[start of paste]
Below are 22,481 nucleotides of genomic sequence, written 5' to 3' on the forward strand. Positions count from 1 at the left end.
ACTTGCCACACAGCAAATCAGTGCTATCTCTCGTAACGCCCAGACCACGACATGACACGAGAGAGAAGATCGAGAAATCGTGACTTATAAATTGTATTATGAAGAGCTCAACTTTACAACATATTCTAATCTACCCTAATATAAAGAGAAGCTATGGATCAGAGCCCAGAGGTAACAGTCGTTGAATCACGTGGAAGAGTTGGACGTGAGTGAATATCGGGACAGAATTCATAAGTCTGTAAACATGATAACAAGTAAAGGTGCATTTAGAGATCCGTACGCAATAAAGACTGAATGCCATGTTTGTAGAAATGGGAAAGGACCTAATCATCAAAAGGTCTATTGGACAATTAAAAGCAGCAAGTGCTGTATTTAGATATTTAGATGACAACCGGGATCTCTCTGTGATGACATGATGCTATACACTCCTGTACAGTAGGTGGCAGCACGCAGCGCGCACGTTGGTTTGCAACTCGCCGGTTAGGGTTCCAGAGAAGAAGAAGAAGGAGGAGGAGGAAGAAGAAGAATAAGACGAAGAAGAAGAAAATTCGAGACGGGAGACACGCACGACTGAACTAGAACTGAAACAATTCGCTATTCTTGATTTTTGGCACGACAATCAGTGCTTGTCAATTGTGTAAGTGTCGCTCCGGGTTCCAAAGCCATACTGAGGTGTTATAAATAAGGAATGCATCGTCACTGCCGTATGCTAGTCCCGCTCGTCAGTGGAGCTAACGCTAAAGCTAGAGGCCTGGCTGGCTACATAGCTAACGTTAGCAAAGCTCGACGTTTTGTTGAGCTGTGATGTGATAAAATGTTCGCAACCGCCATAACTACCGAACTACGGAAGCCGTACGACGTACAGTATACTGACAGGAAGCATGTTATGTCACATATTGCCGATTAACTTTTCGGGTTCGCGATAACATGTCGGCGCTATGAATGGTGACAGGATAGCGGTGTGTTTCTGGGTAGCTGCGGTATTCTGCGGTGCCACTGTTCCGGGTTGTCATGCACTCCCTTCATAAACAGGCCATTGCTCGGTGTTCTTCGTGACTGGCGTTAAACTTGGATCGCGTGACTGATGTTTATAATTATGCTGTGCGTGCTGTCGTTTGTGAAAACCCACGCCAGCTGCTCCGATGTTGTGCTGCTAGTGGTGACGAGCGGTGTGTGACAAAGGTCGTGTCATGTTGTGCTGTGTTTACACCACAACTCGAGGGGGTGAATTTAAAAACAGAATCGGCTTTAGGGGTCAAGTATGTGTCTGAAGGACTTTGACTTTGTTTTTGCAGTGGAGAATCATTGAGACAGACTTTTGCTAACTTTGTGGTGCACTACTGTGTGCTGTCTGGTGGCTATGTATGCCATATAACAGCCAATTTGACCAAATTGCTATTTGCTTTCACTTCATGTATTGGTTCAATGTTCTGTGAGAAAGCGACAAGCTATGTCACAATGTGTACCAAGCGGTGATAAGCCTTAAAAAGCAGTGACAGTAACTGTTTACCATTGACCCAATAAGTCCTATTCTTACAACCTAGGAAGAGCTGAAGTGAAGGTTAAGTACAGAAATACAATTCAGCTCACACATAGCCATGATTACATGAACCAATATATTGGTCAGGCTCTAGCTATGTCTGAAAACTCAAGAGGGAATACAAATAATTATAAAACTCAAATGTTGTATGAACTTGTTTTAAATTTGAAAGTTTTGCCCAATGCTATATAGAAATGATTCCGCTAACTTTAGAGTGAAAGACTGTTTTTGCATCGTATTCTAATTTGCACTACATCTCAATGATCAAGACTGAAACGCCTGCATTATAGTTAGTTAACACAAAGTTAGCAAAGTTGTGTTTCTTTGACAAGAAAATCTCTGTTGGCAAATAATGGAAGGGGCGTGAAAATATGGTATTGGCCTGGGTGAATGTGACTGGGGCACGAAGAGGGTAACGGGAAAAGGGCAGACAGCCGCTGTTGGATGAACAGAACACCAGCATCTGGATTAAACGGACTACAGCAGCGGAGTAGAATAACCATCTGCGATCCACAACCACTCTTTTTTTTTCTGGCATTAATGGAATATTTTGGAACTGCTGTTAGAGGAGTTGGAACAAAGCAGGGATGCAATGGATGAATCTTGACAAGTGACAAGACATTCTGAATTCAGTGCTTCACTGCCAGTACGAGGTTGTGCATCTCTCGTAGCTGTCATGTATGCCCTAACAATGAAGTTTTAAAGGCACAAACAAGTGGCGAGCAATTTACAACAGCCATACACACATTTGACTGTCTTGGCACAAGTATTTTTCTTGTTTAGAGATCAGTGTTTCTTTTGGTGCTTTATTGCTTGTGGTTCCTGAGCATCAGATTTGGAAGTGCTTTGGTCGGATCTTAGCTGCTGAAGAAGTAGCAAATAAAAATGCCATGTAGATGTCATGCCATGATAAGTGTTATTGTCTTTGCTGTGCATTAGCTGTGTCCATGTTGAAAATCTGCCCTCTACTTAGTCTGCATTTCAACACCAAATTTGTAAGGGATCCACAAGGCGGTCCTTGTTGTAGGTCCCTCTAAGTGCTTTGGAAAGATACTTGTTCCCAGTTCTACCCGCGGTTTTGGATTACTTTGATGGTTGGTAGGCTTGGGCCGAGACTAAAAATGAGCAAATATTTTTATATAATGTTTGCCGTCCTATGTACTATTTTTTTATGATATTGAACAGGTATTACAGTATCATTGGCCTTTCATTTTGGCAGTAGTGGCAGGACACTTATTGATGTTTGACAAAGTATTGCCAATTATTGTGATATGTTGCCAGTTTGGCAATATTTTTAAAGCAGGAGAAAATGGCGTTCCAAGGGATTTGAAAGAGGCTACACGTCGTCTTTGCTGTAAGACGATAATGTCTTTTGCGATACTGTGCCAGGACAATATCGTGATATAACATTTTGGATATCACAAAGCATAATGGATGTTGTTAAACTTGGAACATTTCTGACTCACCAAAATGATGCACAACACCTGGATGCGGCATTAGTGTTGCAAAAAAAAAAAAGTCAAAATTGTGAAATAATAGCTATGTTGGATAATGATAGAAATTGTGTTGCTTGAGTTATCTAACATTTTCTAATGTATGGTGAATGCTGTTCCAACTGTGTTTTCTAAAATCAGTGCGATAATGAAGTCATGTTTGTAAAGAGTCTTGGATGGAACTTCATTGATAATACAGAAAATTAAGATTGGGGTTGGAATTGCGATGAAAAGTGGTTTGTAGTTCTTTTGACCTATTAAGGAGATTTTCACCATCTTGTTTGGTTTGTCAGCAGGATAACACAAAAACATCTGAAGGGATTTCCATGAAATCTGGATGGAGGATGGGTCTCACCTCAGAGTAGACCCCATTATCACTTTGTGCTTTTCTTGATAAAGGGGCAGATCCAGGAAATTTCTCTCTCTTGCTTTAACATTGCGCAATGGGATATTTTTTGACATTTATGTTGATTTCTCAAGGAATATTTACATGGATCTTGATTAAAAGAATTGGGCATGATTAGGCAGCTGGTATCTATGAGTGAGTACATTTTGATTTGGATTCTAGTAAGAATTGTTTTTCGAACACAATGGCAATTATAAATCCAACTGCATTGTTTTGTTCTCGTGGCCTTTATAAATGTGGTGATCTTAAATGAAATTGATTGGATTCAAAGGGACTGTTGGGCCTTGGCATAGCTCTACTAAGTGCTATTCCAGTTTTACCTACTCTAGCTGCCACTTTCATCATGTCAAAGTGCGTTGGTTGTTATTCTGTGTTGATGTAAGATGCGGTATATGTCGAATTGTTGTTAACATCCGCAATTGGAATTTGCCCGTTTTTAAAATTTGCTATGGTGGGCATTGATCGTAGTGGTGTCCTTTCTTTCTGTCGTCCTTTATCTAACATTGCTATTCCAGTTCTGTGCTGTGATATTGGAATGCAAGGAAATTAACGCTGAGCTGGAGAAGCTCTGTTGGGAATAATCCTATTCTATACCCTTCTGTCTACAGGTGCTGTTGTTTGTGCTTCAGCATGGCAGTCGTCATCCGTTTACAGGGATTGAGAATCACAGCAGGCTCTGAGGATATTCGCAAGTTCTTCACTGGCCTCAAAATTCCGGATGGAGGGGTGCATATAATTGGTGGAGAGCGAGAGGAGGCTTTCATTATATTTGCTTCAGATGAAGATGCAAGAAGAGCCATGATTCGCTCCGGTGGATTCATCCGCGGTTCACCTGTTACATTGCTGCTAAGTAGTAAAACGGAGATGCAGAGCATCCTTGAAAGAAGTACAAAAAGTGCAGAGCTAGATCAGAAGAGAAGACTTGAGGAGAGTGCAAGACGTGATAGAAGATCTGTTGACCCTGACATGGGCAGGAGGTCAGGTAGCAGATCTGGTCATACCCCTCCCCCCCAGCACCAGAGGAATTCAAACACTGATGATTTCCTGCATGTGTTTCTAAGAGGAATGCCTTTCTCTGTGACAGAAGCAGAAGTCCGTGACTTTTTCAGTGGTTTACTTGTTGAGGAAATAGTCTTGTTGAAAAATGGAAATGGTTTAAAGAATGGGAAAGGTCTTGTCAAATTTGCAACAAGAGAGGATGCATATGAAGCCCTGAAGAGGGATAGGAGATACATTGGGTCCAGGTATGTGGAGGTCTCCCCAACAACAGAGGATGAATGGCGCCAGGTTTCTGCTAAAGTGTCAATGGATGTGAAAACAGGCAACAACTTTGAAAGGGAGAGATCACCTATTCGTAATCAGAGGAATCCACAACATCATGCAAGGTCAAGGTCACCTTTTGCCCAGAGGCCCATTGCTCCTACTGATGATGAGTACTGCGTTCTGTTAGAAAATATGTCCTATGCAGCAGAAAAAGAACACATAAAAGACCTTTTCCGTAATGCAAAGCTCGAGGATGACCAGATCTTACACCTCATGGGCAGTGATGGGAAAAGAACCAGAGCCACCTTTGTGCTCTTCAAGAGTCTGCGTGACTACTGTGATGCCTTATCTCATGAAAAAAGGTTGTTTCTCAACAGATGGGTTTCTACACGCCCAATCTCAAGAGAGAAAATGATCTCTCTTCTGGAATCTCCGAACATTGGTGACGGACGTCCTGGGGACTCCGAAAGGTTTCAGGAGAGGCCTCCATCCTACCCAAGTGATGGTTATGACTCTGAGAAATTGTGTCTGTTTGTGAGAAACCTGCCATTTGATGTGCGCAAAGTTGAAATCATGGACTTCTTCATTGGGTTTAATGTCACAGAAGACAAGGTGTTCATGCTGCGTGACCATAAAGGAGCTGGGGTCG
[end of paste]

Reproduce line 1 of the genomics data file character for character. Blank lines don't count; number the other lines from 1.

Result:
Below are 22,481 nucleotides of genomic sequence, written 5' to 3' on the forward strand. Positions count from 1 at the left end.